20. Yes. Though without working out how it happened, it may be the case that tightening the clips won't fix the problem and could introduce a second (though much smaller) one. Based upon the photo and the geometries involved, it seems like the glass plate would have first had to have been displaced laterally towards the left of the printer before being pushed forwards towards the front. Otherwise it would be pushing straight into the screw that holds the clip in place, which should stop it from moving forward no matter how tight/loose the clip is?
  21. Yes, it does take a good amount of force to open those clips. I haven't had to resort to using a screwdriver, but I have cut my hand on them when pulling them open. If I tighten the clips, will that have any impact on my buildplate level? Currently I have it leveled almost perfectly (when it's not being ejected from the printer).
  22. I started a print of a https://www.youmagine.com/designs/25-item-display-case last night. Checked on it after the first layer was done, and everything looked good (consistent thickness, good adhesion to the buildplate, etc.). Went to sleep (it's a 30 hour print), and then woke up to this in the morning: Quite a mess. It looks like at some point, the buildplate forced its way through the retaining clips, and was nearly pushed out of the printer. How does something like this happen? And more importantly, how do I fix it so it doesn't happen again?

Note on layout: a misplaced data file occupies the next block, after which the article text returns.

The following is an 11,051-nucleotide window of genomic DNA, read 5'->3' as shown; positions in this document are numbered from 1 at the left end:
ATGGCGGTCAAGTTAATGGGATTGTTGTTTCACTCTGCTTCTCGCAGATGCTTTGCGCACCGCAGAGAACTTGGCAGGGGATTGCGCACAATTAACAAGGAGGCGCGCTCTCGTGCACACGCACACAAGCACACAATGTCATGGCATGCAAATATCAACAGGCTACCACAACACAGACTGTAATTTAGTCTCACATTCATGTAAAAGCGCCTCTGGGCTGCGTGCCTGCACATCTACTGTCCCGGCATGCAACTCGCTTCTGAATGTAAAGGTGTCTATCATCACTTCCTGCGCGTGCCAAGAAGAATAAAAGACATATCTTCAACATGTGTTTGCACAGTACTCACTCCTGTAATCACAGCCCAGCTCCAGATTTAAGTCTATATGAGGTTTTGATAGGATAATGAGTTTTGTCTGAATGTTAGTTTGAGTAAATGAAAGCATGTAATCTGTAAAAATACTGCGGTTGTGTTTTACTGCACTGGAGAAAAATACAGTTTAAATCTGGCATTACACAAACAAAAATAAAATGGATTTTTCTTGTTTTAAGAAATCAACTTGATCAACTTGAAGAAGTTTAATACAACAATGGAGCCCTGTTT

23. Kind of. You can go to the 'Material' section on the UM2 and then choose 'Settings -> Customize' (or something along those lines, I can't go through the exact steps at the moment as I'm currently printing). In there you can enter your desired nozzle temperature (and also tune other options, if you like). Then when you're done save your modified settings as a custom material type, and select that type whenever you load your white PLA. That'll do basically what you want, and it's certainly more convenient than manually dialing in the temperature on every print. The only ugly bit is that you don't get to assign a descriptive name to your custom material; it will be named something like "Custom1" and you'll just have to remember that "Custom1 is for White PLA".
  24. Sounds about right. I contacted them once to ask for a spare part (under warranty) and they shipped it out no questions asked. Registered express mail, all the way to Australia. I'd managed to fix the printer myself by the time the part arrived, so now I just have an extra part. Still, quality support. I like having extra parts.